What is the Stockholders’ Equity Equation?

Stockholders’ equity, also referred to as shareholders’ equity, is a dollar figure that represents the net value of a publicly-traded company. It’s calculated by subtracting all debt liabilities from the value of a company’s liquidated assets.

The stockholders’ equity equation may be used on its own, with a negative value being seen as a portent of looming bankruptcy. However, it’s more commonly used in conjunction with figures like total debt to give an overall assessment of how well a business manages its finances.

What is stockholders’ equity?

Known as shareholders’ equity or the book value of a business, the stockholders’ equity uses the total assets and liabilities of a company. The equation results in a dollar value that can be assigned to the business. It’s used by accounting firms and departments as the value of all liquidated assets that would be shared between shareholders. The figure is usually lower than the organization’s market value.

The stockholders’ equity equation

The equation to calculate stockholders' equity is:

Stockholders' equity = total assets - total liabilities

You can find the value of total assets and total liabilities from an organization’s balance sheet.

All assets, including long-term or non-current assets, should be included in the calculation. This not only includes property and equipment but also intangible assets like patents. Non-current assets are those that would take longer than a year to convert to cash. Current, or short-term, assets can be liquidated in less than a year and include cash and inventory.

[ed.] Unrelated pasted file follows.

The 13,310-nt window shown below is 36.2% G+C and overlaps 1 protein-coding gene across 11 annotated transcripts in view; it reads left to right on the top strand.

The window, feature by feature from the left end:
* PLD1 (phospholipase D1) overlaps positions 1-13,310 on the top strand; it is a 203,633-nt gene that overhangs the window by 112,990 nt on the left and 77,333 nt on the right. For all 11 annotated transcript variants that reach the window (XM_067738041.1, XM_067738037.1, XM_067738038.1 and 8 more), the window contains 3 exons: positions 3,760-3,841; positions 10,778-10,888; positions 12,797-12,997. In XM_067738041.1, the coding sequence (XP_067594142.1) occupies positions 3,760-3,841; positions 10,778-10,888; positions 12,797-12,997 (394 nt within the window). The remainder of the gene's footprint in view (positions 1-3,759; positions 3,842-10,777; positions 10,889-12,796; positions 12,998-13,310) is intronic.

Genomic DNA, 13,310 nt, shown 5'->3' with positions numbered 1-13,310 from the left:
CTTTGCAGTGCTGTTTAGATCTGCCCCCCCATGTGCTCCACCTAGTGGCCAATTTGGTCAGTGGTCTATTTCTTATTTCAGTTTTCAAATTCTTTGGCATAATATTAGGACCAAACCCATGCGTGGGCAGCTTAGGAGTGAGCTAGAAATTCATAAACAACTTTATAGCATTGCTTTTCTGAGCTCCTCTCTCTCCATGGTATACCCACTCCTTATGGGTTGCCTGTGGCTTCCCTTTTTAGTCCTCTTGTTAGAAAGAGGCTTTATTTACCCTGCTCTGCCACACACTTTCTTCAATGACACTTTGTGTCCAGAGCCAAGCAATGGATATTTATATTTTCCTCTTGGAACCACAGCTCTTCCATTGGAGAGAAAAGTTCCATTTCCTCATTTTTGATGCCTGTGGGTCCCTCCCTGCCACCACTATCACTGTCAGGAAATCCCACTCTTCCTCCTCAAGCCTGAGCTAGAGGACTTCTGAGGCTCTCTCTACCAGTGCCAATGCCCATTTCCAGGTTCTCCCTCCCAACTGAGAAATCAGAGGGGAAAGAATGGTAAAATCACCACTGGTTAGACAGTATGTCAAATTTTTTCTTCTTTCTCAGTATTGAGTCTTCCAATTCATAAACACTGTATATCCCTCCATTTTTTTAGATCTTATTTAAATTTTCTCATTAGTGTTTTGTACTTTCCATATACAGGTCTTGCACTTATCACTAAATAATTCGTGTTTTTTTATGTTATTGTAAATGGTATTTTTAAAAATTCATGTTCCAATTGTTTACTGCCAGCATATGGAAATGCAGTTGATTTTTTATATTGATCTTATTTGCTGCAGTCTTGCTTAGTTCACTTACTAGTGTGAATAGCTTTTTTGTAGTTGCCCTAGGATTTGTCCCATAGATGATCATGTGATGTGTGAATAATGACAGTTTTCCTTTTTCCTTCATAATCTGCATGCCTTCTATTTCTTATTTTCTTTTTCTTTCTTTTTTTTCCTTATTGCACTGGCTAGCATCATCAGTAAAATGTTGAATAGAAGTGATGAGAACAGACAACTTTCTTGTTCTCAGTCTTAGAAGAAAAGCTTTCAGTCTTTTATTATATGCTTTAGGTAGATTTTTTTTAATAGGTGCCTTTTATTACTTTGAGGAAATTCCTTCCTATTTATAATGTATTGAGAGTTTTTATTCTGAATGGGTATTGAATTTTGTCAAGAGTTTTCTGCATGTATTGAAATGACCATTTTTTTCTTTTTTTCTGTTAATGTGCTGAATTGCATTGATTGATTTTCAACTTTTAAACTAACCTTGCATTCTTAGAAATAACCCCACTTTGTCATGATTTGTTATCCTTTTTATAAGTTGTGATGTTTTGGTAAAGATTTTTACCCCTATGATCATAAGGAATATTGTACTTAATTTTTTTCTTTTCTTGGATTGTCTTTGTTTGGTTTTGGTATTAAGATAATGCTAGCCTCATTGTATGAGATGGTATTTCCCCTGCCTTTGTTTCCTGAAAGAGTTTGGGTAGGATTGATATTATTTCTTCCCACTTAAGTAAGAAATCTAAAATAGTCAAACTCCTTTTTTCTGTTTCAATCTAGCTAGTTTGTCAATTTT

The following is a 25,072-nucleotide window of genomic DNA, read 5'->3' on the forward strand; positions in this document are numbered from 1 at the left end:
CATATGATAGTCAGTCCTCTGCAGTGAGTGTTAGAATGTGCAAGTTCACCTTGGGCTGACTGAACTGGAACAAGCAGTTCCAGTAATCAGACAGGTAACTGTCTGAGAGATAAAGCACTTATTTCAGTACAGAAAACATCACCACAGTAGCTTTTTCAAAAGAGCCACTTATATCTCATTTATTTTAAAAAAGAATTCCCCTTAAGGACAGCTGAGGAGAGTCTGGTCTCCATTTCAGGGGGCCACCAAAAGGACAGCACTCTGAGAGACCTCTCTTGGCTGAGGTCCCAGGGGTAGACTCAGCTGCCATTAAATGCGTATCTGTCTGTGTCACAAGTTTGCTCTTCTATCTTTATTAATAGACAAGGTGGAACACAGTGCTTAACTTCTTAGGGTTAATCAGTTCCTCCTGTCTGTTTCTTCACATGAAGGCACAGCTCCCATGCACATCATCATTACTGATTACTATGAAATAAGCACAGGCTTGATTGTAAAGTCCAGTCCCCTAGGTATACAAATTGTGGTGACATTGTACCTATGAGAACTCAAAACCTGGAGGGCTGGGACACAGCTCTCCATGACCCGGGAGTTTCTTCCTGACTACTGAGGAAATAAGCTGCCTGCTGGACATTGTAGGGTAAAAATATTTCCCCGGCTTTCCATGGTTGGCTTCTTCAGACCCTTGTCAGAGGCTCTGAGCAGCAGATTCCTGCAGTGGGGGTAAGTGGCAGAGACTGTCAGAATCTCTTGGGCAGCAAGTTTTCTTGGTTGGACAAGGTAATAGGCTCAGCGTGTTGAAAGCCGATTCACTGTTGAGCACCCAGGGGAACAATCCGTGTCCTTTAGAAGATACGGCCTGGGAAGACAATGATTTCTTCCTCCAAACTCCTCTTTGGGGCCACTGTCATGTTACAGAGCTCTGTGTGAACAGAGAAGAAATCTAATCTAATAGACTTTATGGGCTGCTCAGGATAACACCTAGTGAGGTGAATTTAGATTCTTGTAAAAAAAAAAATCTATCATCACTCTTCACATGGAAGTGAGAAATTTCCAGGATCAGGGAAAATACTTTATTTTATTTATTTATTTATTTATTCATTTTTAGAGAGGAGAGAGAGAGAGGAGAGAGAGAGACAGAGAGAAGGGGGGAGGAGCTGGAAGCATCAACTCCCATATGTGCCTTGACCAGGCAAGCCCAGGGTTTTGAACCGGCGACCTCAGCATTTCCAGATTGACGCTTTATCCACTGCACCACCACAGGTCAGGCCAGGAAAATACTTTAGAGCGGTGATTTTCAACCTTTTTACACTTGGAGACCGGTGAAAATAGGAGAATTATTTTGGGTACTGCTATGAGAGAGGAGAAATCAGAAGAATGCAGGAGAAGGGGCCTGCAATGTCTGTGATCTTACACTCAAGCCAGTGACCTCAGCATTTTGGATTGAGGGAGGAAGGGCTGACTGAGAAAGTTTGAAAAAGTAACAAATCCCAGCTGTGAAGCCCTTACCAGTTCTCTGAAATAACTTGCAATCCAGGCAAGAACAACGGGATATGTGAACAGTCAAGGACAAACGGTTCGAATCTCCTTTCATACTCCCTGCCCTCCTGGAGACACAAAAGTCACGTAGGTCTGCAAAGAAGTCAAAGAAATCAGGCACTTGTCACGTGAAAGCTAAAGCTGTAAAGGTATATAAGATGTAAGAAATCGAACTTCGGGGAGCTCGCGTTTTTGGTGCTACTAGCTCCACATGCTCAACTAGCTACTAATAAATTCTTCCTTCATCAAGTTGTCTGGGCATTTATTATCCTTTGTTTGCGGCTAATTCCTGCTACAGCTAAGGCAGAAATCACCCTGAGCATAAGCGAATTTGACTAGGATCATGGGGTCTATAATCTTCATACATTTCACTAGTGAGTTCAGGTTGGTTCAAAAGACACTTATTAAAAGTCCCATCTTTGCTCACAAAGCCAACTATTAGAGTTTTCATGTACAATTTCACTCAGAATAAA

Similarly, long-term liabilities should also be calculated. Long-term liabilities can include bonds, leases, and any pension and benefits liabilities. Short-term liabilities are those that will need repaying within one year, such as annual taxes.

Businesses often include the stockholders’ equity calculation on their balance sheet. Even if the figure isn’t explicitly stated, it can be calculated from the provided information.

Uses for stockholders’ equity

Stockholders’ equity is commonly included in an organization’s balance sheet. It’s used by analysts as a way to assess an organization’s financial health.

Because it can be considered a measurable value of a business, it’s also used by investors, along with share price and ratios like earnings per share, to determine whether a stock is under-priced or overpriced. Consequently, it can be used to measure the value of a potential investment.

It is also used to calculate the debt to equity ratio, return on equity, and equity per share figures.

What it represents

Using the equation above, stockholders’ equity will usually be lower than market value, and it can either be positive or negative.

  • Positive - A positive equity shows that a company has the assets to cover all of its liabilities. It means that if all the company’s assets were liquidated and all debts repaid, there would be cash left to pay shareholders.
  • Negative - A negative equity, on the other hand, means that the business does not have enough assets to meet its liabilities. This should be viewed as a red flag because it means that the company is likely to be unable to meet all of its repayment obligations. Negative stakeholders’ equity is often seen as a precursor to bankruptcy.

The stockholders’ equity figure can usually be seen on the balance sheet of a publicly-traded company and is calculated by taking total liabilities from a business’s total assets. A positive figure is a sign of good fiscal quality and means that a company can repay all of its outstanding liabilities. A negative figure can be a sign of impending or future bankruptcy and should be seen as a red flag by investors.